Type: Research Article
ISSN: 1366-5626

Keywords

Article
Publication date: 12 February 2018

Trude Høgvold Olsen, Tone Glad and Cathrine Filstad

This paper aims to investigate whether the formal and informal learning patterns of community health-care nurses changed in the wake of a reform that altered their work by…

1086

Abstract

Purpose

This paper aims to investigate whether the formal and informal learning patterns of community health-care nurses changed in the wake of a reform that altered their work by introducing new patient groups, and to explore whether conditions in the new workplaces facilitated or impeded shifts in learning patterns.

Design/methodology/approach

Data were collected through interviews with experienced nurses in community health care to learn whether and how they changed their learning patterns and the challenges they experienced in establishing new work practices.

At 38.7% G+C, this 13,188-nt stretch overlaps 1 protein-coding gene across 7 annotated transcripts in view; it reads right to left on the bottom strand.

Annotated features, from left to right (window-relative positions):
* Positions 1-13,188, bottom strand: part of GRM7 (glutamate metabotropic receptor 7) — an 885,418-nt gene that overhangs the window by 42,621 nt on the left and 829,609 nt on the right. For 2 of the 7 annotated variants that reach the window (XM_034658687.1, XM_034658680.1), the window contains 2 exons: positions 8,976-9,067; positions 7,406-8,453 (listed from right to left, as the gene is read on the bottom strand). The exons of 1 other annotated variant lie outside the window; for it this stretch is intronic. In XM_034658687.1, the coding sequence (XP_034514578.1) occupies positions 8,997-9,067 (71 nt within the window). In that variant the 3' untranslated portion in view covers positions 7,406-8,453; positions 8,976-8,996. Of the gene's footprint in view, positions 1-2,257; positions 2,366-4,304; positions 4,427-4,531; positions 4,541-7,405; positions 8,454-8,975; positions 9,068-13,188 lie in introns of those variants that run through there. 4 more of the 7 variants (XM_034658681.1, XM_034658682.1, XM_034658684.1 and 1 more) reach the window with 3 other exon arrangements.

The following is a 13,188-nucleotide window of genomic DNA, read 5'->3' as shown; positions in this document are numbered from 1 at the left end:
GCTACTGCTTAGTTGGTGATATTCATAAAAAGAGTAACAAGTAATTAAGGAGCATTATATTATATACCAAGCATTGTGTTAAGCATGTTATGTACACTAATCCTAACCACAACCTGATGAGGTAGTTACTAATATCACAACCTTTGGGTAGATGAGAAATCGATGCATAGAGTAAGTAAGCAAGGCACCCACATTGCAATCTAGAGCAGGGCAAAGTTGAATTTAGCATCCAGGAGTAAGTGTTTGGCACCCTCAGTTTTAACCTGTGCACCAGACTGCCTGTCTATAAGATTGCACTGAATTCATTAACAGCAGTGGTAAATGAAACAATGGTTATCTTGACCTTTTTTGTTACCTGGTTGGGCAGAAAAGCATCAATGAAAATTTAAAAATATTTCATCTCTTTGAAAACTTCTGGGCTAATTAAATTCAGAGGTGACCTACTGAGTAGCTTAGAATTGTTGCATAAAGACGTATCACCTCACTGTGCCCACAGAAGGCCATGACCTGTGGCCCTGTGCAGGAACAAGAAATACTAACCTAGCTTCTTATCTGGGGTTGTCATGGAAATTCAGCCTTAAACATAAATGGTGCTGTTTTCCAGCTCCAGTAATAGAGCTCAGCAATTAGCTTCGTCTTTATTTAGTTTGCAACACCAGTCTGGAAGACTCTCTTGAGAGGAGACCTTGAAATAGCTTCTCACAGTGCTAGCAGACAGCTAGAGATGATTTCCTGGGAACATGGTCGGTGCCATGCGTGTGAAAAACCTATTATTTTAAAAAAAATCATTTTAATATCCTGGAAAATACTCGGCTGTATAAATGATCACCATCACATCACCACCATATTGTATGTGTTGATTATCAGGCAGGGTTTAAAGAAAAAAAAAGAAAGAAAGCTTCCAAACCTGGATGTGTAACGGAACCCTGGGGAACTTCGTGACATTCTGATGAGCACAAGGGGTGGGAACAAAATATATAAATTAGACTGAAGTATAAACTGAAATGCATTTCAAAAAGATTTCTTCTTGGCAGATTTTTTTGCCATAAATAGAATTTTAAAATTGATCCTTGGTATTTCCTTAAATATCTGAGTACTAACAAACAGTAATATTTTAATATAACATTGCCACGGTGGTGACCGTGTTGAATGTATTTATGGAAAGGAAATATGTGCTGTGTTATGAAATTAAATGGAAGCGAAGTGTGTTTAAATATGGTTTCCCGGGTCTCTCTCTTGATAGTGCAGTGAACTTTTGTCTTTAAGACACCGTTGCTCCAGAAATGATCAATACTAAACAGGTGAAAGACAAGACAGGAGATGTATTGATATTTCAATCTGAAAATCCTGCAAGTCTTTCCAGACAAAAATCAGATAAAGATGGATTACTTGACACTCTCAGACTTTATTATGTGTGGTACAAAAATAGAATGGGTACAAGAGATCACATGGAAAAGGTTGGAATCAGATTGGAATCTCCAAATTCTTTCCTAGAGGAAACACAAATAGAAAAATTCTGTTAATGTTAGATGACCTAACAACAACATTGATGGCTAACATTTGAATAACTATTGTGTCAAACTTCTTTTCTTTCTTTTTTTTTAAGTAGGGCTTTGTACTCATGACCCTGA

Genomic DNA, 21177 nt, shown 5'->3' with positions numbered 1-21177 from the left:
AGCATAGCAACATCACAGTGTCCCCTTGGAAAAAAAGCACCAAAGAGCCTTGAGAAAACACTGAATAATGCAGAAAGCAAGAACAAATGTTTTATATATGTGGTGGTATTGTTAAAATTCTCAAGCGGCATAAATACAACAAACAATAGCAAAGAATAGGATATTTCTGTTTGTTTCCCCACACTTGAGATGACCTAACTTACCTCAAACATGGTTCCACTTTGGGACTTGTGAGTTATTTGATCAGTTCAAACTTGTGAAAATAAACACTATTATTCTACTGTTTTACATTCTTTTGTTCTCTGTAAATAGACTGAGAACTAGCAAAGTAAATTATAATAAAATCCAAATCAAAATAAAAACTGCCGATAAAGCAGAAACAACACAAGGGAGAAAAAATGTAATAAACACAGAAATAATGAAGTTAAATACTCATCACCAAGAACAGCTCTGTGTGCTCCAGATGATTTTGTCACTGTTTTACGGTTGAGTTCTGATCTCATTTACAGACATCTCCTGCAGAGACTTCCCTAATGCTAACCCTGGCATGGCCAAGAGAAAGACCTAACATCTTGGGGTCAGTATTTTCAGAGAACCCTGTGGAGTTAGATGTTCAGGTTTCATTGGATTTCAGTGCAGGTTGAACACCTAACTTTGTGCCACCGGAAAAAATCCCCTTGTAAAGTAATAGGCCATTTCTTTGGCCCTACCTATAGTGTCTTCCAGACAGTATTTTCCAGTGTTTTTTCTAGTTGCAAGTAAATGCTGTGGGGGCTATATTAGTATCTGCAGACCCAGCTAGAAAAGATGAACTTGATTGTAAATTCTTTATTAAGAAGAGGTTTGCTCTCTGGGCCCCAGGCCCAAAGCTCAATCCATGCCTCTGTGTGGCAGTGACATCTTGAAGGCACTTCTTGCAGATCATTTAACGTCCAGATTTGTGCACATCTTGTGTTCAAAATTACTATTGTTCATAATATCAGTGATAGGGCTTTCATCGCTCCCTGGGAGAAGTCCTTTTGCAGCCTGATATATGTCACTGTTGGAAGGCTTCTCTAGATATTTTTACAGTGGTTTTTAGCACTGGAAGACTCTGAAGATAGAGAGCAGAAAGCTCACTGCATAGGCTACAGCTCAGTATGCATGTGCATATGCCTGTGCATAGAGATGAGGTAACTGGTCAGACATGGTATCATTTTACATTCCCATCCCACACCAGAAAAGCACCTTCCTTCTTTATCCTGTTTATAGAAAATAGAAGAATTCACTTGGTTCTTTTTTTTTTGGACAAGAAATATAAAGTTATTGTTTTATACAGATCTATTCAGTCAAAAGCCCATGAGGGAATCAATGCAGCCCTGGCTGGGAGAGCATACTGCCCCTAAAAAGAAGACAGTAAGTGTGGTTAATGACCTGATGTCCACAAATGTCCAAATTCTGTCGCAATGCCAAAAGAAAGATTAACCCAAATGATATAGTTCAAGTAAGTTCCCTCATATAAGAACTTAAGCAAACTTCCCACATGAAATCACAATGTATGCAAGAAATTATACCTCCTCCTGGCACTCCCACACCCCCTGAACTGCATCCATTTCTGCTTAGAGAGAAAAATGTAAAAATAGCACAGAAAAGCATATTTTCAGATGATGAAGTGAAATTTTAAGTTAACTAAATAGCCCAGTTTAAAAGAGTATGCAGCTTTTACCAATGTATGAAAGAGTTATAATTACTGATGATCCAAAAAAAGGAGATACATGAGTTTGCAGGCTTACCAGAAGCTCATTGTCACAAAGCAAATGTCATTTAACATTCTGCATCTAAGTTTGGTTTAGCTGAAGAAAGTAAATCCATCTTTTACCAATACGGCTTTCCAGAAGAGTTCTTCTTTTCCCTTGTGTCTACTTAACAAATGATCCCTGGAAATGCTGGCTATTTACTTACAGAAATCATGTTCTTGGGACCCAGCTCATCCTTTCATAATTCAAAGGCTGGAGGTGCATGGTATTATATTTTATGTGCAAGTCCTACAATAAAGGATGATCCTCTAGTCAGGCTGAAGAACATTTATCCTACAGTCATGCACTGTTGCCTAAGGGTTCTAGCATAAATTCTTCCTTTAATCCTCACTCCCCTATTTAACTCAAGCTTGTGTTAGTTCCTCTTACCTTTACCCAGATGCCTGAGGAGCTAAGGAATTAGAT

Findings

In established learning patterns among nurses, the most experienced nurse passes on the knowledge to novices. These knowledge boundaries were challenged and they created new contexts and tasks calling for more cross-disciplinary cooperation. The informants acknowledged the need for formal and informal learning activities to change their learning pattern in addressing new knowledge challenges. Structural and cultural factors in community health care impeded changes in individual and collective learning patterns.

Research limitations/implications

This paper reports a single case study. Further study is needed on how changes in structural and contextual conditions challenge the established formal and informal learning patterns.

Practical implications

It is crucial that managers facilitate the development of new routines, structures and cultures to support individual initiatives and the growth of necessary changes in established practice to implement a new reform.

Originality/value

This study’s contribution to the literature primarily concerns how changes in structural conditions challenge formal and informal learning patterns, and the structural and cultural conditions for these learning patterns.